PUTRAJAYA: A massive reforestation programme, including to rehabilitate land left barren by logging, is expected to be introduced, says Dr Xavier Jayakumar.
A non-governmental organisation called the Tropical Rainforest Conservation & Research Centre (TRCRC) would receive a grant from the Norwegian government to conduct the reforestation, said the Water, Land and Natural Resources Minister.
“It’s like an FDI. You come in, we sell green bonds. We say we are doing reforestation. We give you the land, you come and plant,” he said in an exclusive interview with Sunday Star recently.
After a cycle of six to seven years, the forest could be reharvested for a downline industry such as bio plastics.
“The states have to agree because the land is under the states. Now you have wide open barren land after logging. So why don’t we do reforestation and let people outside bring in the FDI to do this? In the long term, I think the country will gain by this,” he said.
Dr Xavier said that currently, 52% of Malaysia was under forest cover but if Sarawak and Sabah were not included, Peninsular Malaysia would not even reach 50%.
He said that three states – Kedah, Pahang and Kelantan – were undergoing rapid deforestation due to logging.
“The states will say that it is their only source of revenue,” he said, adding that illegal logging was not much of a problem now compared to before as they had drones to monitor forests.
He said in terms of permit values, the logging could be worth RM500mil a year to the states, but the industries could be 10 times the amount.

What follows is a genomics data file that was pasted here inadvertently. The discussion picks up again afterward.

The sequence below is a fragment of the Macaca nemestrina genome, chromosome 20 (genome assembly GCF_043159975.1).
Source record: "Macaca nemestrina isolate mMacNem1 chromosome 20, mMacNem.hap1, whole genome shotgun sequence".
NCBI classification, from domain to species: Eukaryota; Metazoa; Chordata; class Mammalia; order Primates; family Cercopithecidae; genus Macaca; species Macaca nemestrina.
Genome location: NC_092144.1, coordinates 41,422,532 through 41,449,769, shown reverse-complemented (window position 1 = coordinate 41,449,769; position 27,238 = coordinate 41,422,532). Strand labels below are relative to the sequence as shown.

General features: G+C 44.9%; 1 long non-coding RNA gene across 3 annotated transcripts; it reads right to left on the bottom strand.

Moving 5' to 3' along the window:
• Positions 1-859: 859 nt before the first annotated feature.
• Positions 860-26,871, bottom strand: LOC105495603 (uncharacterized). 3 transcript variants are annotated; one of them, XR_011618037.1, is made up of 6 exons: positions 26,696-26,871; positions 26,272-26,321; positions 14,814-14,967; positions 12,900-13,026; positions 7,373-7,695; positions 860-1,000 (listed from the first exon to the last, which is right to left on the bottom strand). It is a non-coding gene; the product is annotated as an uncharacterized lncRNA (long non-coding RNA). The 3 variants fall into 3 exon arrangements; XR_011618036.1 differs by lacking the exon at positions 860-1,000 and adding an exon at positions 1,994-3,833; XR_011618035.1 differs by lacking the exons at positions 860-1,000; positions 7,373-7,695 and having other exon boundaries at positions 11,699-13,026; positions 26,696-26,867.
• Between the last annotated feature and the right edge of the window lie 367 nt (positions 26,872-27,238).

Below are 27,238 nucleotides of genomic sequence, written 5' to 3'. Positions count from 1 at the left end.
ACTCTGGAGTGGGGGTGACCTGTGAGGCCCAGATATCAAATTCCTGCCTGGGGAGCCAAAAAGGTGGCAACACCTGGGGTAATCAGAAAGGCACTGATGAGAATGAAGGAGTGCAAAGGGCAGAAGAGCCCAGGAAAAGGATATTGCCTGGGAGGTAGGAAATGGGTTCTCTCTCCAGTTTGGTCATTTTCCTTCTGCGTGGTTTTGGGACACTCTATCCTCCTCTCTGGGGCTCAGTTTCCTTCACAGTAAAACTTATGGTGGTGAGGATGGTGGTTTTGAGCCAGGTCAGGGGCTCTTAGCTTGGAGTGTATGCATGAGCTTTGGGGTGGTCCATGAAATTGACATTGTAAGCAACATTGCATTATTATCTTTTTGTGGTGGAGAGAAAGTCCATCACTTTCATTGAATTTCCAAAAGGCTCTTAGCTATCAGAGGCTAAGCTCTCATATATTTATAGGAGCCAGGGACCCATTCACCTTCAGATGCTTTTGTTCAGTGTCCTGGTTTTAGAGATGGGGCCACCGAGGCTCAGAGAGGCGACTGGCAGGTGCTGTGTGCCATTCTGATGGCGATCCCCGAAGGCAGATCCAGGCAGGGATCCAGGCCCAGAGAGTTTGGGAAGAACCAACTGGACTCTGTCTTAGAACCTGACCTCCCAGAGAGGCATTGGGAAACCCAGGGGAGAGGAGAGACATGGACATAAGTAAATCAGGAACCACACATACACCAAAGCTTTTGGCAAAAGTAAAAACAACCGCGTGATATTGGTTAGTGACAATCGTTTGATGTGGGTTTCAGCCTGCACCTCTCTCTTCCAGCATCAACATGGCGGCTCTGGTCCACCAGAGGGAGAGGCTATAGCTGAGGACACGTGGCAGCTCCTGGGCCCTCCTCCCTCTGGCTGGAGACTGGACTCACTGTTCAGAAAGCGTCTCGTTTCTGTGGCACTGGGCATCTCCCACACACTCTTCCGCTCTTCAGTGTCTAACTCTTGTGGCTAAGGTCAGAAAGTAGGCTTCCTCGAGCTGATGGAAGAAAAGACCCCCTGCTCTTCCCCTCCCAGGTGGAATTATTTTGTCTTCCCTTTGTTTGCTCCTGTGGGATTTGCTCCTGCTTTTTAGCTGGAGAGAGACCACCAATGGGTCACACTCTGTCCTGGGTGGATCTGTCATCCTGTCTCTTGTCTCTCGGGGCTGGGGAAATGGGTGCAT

“We can tell them you cannot log anymore, we have to preserve the water basins. There are dams built and water retention areas built.
“So they turn around and tell you if don’t want us to log, give us compensation. How do you calculate the value? It’s not sustainable that way,” he said.
He gave the example of the Ulu Muda forest reserve in Kedah as one that was experiencing deforestation at a very rapid stage.
He said the forest reserve acted as a water catchment area for Kedah, Penang, Perlis and Langkawi.
He, however, said that a balance was needed because the removal of forests could cause natural disasters such as floods and landslides, as what happened in Penang and Cameron Highlands in recent years.
“And these are not one-offs. They are bound to happen again but I can’t tell you when,” he said.
Deforestation is the second leading cause of global warming, and has been linked extreme weather occurrences and the increasing severity of the floods in the country, such as those seen in Kelantan and Johor in recent times.
Deforestation is also threatening the livelihood and survival of the orang asli.
Malaysia is a signatory of the 1992 Rio Convention, with the country pledging to maintain 50% of land area under permanent forest and tree cover.